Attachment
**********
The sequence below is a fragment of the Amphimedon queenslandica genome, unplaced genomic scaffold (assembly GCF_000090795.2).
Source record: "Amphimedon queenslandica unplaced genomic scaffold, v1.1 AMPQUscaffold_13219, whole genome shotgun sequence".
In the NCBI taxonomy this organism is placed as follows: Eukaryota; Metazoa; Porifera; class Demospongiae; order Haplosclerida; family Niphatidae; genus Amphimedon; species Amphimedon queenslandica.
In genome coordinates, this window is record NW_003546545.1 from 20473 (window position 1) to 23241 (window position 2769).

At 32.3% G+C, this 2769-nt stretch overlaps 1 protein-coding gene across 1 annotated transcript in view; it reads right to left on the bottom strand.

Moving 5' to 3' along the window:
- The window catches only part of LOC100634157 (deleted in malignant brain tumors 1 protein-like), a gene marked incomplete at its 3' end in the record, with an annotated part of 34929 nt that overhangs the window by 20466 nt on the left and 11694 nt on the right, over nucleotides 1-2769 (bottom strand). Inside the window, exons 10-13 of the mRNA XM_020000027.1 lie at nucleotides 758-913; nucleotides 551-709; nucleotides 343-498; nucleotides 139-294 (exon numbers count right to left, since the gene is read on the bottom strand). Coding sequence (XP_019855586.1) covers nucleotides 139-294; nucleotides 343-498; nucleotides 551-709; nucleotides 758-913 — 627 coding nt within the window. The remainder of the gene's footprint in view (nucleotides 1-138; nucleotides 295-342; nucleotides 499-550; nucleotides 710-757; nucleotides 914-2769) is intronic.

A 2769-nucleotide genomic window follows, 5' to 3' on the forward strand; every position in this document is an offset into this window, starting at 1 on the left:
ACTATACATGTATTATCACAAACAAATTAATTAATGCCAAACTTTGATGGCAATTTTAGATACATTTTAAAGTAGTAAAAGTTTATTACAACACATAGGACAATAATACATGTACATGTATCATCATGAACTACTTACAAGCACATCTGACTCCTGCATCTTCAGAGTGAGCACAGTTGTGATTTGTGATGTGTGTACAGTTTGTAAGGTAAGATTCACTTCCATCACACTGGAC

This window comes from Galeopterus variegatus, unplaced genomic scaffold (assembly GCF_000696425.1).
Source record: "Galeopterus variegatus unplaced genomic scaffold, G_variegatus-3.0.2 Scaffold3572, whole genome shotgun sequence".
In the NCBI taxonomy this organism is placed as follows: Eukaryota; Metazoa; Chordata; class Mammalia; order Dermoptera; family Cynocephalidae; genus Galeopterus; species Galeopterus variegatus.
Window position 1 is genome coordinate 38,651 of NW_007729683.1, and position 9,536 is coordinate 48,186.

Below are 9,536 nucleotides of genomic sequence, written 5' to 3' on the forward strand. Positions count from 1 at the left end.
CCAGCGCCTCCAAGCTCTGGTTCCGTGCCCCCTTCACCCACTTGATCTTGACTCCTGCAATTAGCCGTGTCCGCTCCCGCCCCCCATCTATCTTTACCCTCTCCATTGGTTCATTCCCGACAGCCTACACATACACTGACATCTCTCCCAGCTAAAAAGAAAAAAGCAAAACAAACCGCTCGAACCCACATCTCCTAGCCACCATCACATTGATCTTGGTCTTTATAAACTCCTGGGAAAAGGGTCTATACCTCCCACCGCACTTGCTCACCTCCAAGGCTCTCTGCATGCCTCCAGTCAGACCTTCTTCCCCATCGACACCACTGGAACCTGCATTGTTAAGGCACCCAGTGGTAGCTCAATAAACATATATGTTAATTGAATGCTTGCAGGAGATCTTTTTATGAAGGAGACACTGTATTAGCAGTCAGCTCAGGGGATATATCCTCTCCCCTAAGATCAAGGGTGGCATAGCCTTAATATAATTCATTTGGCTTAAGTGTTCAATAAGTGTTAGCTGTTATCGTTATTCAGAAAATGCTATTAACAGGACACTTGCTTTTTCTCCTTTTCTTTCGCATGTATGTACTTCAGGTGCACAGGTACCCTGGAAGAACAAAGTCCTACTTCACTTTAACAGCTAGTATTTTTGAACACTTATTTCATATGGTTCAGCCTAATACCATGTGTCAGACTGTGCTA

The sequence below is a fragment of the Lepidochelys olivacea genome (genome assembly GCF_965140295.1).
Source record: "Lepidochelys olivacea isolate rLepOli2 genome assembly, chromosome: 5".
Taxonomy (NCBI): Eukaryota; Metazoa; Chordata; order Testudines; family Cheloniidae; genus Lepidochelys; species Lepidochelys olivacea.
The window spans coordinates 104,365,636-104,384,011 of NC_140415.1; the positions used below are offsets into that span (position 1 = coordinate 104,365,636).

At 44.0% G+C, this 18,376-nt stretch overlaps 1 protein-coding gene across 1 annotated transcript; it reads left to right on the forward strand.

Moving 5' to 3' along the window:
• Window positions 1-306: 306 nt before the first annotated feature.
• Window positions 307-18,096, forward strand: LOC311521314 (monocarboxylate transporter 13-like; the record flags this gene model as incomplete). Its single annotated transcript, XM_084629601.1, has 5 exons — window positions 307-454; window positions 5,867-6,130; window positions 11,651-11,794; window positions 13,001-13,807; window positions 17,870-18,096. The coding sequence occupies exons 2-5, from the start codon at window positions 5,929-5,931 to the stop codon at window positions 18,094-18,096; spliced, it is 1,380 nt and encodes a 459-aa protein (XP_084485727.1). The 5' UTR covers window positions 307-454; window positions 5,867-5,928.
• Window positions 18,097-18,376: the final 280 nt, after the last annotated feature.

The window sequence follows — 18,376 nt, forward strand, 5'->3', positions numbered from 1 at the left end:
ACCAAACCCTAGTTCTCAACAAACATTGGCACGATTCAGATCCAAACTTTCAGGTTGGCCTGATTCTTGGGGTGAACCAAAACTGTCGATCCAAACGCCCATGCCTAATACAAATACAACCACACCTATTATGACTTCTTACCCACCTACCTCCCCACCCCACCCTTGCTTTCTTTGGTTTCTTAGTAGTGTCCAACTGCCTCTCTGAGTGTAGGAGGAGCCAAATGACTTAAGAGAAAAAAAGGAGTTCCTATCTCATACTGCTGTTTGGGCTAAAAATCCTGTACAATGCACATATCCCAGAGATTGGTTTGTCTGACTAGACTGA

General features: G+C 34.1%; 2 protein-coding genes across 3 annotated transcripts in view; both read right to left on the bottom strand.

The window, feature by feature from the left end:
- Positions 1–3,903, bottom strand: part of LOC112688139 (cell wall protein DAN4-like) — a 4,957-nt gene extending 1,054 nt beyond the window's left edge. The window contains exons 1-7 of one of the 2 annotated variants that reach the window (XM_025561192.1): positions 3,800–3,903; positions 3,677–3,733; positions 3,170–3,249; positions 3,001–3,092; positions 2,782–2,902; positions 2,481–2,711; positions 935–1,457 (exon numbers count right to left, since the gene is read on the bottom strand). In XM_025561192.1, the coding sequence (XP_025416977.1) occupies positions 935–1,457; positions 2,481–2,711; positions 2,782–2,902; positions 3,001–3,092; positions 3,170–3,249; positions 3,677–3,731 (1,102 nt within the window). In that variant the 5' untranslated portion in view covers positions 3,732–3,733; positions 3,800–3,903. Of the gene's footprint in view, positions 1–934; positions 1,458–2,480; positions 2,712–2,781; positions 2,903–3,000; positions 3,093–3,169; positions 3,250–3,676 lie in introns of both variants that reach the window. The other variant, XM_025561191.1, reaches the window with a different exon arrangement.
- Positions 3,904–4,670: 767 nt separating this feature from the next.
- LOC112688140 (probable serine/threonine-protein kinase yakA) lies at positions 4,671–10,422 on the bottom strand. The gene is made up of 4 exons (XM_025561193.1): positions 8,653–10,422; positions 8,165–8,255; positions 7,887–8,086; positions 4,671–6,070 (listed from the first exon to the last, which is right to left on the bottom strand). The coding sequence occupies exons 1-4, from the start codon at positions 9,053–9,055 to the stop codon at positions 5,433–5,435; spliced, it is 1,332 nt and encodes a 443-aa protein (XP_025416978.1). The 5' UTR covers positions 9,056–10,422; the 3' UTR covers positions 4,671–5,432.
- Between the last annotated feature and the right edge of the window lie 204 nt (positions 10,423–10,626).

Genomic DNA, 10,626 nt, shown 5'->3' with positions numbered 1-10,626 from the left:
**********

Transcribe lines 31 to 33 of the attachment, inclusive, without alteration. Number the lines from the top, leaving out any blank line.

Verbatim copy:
- LOC112688140 (probable serine/threonine-protein kinase yakA) lies at positions 4,671–10,422 on the bottom strand. The gene is made up of 4 exons (XM_025561193.1): positions 8,653–10,422; positions 8,165–8,255; positions 7,887–8,086; positions 4,671–6,070 (listed from the first exon to the last, which is right to left on the bottom strand). The coding sequence occupies exons 1-4, from the start codon at positions 9,053–9,055 to the stop codon at positions 5,433–5,435; spliced, it is 1,332 nt and encodes a 443-aa protein (XP_025416978.1). The 5' UTR covers positions 9,056–10,422; the 3' UTR covers positions 4,671–5,432.
- Between the last annotated feature and the right edge of the window lie 204 nt (positions 10,423–10,626).

Genomic DNA, 10,626 nt, shown 5'->3' with positions numbered 1-10,626 from the left: